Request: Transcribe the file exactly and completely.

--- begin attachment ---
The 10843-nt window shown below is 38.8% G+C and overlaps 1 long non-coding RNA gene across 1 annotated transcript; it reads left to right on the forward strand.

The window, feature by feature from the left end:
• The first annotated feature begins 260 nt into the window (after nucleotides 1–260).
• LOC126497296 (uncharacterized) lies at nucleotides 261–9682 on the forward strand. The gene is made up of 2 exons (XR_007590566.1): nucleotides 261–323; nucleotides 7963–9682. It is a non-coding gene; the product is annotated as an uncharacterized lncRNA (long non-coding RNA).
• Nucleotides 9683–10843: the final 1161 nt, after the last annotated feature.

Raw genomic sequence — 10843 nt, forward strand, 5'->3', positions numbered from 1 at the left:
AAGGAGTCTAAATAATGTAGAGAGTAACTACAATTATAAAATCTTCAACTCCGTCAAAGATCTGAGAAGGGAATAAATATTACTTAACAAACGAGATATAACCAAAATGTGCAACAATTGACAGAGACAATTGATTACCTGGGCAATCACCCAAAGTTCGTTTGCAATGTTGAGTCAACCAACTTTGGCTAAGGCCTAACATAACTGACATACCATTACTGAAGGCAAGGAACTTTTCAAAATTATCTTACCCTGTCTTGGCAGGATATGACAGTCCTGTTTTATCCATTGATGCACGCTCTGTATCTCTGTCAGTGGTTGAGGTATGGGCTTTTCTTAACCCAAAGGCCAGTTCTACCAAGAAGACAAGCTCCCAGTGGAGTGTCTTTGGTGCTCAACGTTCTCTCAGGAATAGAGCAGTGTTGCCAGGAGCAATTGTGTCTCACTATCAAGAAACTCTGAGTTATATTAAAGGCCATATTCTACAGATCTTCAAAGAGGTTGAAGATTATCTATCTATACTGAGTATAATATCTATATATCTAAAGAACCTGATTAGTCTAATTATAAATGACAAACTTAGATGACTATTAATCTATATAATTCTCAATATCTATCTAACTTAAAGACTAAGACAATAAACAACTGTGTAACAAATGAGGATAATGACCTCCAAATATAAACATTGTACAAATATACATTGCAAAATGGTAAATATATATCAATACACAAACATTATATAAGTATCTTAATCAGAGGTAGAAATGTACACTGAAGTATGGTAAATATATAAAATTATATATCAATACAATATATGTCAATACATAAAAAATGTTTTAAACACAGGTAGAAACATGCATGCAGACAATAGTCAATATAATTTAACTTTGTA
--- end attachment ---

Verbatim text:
The 10843-nt window shown below is 38.8% G+C and overlaps 1 long non-coding RNA gene across 1 annotated transcript; it reads left to right on the forward strand.

The window, feature by feature from the left end:
• The first annotated feature begins 260 nt into the window (after nucleotides 1–260).
• LOC126497296 (uncharacterized) lies at nucleotides 261–9682 on the forward strand. The gene is made up of 2 exons (XR_007590566.1): nucleotides 261–323; nucleotides 7963–9682. It is a non-coding gene; the product is annotated as an uncharacterized lncRNA (long non-coding RNA).
• Nucleotides 9683–10843: the final 1161 nt, after the last annotated feature.

Raw genomic sequence — 10843 nt, forward strand, 5'->3', positions numbered from 1 at the left:
AAGGAGTCTAAATAATGTAGAGAGTAACTACAATTATAAAATCTTCAACTCCGTCAAAGATCTGAGAAGGGAATAAATATTACTTAACAAACGAGATATAACCAAAATGTGCAACAATTGACAGAGACAATTGATTACCTGGGCAATCACCCAAAGTTCGTTTGCAATGTTGAGTCAACCAACTTTGGCTAAGGCCTAACATAACTGACATACCATTACTGAAGGCAAGGAACTTTTCAAAATTATCTTACCCTGTCTTGGCAGGATATGACAGTCCTGTTTTATCCATTGATGCACGCTCTGTATCTCTGTCAGTGGTTGAGGTATGGGCTTTTCTTAACCCAAAGGCCAGTTCTACCAAGAAGACAAGCTCCCAGTGGAGTGTCTTTGGTGCTCAACGTTCTCTCAGGAATAGAGCAGTGTTGCCAGGAGCAATTGTGTCTCACTATCAAGAAACTCTGAGTTATATTAAAGGCCATATTCTACAGATCTTCAAAGAGGTTGAAGATTATCTATCTATACTGAGTATAATATCTATATATCTAAAGAACCTGATTAGTCTAATTATAAATGACAAACTTAGATGACTATTAATCTATATAATTCTCAATATCTATCTAACTTAAAGACTAAGACAATAAACAACTGTGTAACAAATGAGGATAATGACCTCCAAATATAAACATTGTACAAATATACATTGCAAAATGGTAAATATATATCAATACACAAACATTATATAAGTATCTTAATCAGAGGTAGAAATGTACACTGAAGTATGGTAAATATATAAAATTATATATCAATACAATATATGTCAATACATAAAAAATGTTTTAAACACAGGTAGAAACATGCATGCAGACAATAGTCAATATAATTTAACTTTGTA